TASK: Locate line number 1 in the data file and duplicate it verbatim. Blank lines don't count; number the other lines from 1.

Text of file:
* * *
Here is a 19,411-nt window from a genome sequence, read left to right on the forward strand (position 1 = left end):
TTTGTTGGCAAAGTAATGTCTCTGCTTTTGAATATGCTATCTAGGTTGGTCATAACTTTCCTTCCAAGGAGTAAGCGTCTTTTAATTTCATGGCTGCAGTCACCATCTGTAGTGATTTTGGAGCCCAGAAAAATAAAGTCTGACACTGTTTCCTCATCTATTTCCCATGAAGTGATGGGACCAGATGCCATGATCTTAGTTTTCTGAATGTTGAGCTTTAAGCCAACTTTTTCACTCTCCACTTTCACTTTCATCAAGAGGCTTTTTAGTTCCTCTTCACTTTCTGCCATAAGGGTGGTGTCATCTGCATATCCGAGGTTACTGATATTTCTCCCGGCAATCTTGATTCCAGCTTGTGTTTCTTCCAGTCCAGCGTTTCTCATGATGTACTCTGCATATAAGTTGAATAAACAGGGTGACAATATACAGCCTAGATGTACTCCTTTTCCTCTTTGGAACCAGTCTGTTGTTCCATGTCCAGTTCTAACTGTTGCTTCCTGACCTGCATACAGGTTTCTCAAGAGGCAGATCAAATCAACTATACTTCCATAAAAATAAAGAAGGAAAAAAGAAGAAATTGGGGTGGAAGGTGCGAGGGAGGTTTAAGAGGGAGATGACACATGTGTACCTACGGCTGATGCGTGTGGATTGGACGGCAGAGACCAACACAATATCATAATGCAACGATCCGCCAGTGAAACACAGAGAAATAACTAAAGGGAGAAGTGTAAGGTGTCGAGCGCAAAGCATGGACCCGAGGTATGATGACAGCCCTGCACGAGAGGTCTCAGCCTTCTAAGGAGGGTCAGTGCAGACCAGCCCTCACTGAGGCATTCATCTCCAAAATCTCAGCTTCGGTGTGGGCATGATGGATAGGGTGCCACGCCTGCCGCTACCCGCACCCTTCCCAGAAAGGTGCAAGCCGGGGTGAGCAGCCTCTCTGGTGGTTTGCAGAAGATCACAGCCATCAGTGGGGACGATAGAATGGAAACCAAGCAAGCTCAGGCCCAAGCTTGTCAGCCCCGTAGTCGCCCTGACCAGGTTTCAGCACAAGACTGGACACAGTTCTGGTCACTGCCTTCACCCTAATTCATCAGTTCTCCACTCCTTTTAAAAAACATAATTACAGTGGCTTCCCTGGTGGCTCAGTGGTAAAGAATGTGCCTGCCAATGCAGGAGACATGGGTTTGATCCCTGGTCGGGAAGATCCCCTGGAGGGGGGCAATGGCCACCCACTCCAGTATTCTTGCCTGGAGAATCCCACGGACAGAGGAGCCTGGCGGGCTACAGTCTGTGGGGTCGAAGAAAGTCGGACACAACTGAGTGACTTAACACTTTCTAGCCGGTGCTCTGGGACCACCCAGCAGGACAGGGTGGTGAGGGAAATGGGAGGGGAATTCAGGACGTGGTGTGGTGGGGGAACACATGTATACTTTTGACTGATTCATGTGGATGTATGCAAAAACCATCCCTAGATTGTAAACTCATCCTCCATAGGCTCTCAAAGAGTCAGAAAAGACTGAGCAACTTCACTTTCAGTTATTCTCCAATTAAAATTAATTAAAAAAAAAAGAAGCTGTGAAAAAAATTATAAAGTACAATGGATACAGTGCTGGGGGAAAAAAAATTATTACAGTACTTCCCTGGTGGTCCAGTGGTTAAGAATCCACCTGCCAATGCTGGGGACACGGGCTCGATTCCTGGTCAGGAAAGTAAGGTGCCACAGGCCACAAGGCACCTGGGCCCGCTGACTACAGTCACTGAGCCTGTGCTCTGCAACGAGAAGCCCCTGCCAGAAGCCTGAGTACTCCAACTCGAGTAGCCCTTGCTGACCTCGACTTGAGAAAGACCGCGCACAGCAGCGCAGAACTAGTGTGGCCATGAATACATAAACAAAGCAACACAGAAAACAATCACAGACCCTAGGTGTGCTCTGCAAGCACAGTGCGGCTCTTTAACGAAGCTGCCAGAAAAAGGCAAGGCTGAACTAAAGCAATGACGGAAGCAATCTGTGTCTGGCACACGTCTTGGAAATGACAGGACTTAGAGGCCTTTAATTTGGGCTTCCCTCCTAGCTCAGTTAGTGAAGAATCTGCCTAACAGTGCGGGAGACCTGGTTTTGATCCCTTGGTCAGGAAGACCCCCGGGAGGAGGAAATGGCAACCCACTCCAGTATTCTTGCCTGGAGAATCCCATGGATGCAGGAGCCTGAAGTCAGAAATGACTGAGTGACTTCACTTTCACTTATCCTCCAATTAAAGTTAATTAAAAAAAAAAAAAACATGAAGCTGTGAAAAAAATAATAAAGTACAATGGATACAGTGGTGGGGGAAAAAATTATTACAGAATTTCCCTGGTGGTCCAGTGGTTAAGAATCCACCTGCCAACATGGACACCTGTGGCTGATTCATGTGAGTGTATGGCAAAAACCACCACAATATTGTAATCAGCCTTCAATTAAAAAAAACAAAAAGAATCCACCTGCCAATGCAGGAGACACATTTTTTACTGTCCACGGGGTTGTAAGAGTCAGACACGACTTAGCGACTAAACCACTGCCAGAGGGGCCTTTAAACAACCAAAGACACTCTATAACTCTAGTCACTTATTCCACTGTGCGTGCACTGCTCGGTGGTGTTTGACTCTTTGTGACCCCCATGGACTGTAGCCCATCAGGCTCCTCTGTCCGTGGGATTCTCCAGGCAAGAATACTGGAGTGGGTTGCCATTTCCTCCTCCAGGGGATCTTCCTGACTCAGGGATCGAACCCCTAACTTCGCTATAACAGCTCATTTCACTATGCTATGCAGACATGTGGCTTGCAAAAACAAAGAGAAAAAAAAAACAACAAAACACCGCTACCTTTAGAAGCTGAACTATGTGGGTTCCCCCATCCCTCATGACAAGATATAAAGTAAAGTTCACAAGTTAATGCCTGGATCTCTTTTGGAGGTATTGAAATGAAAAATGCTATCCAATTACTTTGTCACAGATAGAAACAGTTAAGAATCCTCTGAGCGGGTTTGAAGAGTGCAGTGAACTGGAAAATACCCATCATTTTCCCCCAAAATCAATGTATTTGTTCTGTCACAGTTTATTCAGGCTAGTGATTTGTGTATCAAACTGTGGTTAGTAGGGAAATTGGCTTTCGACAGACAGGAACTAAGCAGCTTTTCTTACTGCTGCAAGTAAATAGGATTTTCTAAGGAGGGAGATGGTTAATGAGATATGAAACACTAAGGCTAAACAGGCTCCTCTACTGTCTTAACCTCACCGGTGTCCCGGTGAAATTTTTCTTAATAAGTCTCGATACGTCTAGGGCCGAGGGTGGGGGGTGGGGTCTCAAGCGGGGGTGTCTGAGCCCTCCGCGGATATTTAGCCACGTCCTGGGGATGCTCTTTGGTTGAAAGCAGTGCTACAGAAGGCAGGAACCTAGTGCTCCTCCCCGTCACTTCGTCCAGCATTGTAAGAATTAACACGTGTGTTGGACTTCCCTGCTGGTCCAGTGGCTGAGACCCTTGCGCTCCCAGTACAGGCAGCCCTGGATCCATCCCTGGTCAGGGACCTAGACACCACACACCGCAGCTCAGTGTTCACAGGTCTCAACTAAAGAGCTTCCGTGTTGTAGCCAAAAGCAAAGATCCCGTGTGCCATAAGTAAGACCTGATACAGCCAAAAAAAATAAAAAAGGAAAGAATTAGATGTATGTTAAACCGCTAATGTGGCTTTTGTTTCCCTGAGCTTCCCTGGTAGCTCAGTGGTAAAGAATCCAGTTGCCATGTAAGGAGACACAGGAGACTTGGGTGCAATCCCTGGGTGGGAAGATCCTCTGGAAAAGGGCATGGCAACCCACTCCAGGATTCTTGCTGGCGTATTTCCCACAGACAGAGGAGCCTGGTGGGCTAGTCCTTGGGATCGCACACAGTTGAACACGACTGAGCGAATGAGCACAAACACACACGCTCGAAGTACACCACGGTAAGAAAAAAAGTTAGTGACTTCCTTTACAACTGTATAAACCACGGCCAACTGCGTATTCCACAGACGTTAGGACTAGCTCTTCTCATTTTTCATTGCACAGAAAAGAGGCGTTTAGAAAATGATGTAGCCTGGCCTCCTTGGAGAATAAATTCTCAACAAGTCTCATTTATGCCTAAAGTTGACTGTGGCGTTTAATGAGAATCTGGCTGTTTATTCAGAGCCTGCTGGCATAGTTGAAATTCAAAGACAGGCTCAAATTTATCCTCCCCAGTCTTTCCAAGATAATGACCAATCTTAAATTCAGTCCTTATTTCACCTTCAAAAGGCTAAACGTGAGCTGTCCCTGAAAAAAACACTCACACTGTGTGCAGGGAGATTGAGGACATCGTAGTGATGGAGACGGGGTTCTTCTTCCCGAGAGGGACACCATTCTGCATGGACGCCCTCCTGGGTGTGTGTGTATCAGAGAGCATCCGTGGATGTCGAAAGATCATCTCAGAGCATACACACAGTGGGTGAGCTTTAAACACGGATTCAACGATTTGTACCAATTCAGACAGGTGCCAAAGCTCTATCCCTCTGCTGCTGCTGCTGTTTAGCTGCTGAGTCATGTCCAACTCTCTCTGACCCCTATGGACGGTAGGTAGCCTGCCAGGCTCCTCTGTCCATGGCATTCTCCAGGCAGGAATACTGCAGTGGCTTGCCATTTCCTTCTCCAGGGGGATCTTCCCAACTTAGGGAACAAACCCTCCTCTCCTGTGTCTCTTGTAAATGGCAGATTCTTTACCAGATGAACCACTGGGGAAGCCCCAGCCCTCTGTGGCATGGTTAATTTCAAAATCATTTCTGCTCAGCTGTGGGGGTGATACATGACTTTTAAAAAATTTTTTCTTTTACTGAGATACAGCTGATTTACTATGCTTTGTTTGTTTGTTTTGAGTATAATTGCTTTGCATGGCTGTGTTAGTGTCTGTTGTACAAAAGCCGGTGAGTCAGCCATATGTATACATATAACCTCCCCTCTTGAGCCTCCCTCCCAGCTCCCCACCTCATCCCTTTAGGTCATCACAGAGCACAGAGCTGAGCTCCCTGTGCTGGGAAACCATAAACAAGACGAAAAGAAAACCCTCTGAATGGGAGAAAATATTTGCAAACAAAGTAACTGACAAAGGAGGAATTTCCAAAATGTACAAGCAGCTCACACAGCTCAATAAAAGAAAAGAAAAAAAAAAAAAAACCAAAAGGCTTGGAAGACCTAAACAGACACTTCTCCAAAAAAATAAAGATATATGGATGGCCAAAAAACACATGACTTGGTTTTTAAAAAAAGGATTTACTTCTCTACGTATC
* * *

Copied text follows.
Here is a 19,411-nt window from a genome sequence, read left to right on the forward strand (position 1 = left end):